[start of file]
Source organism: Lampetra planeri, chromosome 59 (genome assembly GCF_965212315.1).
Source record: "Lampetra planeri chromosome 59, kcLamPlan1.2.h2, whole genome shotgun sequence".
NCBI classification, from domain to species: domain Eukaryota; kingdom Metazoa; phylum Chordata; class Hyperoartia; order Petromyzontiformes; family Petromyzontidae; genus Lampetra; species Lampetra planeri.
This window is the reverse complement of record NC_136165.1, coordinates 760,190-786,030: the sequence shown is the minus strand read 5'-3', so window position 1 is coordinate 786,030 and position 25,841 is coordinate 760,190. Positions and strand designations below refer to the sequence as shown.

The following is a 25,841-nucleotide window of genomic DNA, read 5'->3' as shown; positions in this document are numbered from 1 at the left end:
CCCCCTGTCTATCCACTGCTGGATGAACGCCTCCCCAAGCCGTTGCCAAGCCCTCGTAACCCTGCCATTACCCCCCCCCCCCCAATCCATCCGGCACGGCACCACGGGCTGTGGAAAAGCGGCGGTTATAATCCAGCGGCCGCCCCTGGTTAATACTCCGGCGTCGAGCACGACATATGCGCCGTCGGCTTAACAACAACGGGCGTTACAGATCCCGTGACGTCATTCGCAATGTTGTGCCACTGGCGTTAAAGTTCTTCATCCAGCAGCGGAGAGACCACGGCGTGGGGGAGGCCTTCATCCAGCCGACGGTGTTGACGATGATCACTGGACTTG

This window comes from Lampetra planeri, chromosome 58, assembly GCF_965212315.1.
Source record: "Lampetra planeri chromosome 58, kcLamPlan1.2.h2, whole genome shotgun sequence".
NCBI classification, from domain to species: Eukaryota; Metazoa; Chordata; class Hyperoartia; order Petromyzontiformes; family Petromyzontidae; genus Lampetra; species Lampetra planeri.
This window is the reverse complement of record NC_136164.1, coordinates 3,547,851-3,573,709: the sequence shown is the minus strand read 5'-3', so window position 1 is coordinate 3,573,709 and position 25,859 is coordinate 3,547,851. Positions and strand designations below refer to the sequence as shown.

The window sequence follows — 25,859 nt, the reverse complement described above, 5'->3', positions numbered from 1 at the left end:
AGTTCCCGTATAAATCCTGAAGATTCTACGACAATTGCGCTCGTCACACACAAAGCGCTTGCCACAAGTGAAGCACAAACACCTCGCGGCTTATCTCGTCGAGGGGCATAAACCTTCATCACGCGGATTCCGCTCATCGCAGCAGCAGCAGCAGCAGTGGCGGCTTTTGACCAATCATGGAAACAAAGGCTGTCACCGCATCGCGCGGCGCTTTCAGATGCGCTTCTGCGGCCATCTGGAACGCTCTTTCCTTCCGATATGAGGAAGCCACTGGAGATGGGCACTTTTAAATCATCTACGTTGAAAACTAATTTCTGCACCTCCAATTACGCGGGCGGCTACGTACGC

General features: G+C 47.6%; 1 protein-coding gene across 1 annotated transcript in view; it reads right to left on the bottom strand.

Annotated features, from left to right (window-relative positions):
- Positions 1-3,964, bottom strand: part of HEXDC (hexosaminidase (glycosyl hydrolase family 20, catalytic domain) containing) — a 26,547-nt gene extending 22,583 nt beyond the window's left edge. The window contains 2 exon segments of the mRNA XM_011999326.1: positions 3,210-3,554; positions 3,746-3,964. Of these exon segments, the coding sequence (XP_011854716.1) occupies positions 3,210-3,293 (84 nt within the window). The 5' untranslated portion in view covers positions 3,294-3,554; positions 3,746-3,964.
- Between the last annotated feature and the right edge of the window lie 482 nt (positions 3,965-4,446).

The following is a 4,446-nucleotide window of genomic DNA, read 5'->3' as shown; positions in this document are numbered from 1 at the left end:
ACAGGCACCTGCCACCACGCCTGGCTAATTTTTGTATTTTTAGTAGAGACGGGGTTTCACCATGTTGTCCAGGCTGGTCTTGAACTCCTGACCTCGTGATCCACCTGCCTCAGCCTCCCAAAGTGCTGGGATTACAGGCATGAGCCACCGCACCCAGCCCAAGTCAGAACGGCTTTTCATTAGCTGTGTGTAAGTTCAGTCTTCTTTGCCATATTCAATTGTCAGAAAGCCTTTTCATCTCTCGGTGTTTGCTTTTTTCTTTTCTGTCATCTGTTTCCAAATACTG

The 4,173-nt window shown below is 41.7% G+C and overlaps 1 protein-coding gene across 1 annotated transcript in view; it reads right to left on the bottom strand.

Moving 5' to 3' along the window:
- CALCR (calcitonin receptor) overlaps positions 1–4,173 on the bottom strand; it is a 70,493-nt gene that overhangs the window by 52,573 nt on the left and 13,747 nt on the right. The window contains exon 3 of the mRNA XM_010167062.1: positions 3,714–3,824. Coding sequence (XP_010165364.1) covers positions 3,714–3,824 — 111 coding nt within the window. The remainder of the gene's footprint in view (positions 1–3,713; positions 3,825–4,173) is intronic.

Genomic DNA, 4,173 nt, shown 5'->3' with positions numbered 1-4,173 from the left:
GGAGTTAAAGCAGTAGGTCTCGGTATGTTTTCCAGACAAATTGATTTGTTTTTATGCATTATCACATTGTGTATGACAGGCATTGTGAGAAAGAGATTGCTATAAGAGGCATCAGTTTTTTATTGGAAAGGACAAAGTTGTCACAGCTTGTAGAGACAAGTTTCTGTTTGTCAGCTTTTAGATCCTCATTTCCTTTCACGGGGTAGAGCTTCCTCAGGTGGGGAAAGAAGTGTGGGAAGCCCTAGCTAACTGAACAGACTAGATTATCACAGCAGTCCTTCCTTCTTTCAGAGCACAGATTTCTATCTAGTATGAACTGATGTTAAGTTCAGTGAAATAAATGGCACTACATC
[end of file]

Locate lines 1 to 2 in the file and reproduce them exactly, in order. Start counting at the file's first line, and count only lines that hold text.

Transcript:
Source organism: Lampetra planeri, chromosome 59 (genome assembly GCF_965212315.1).
Source record: "Lampetra planeri chromosome 59, kcLamPlan1.2.h2, whole genome shotgun sequence".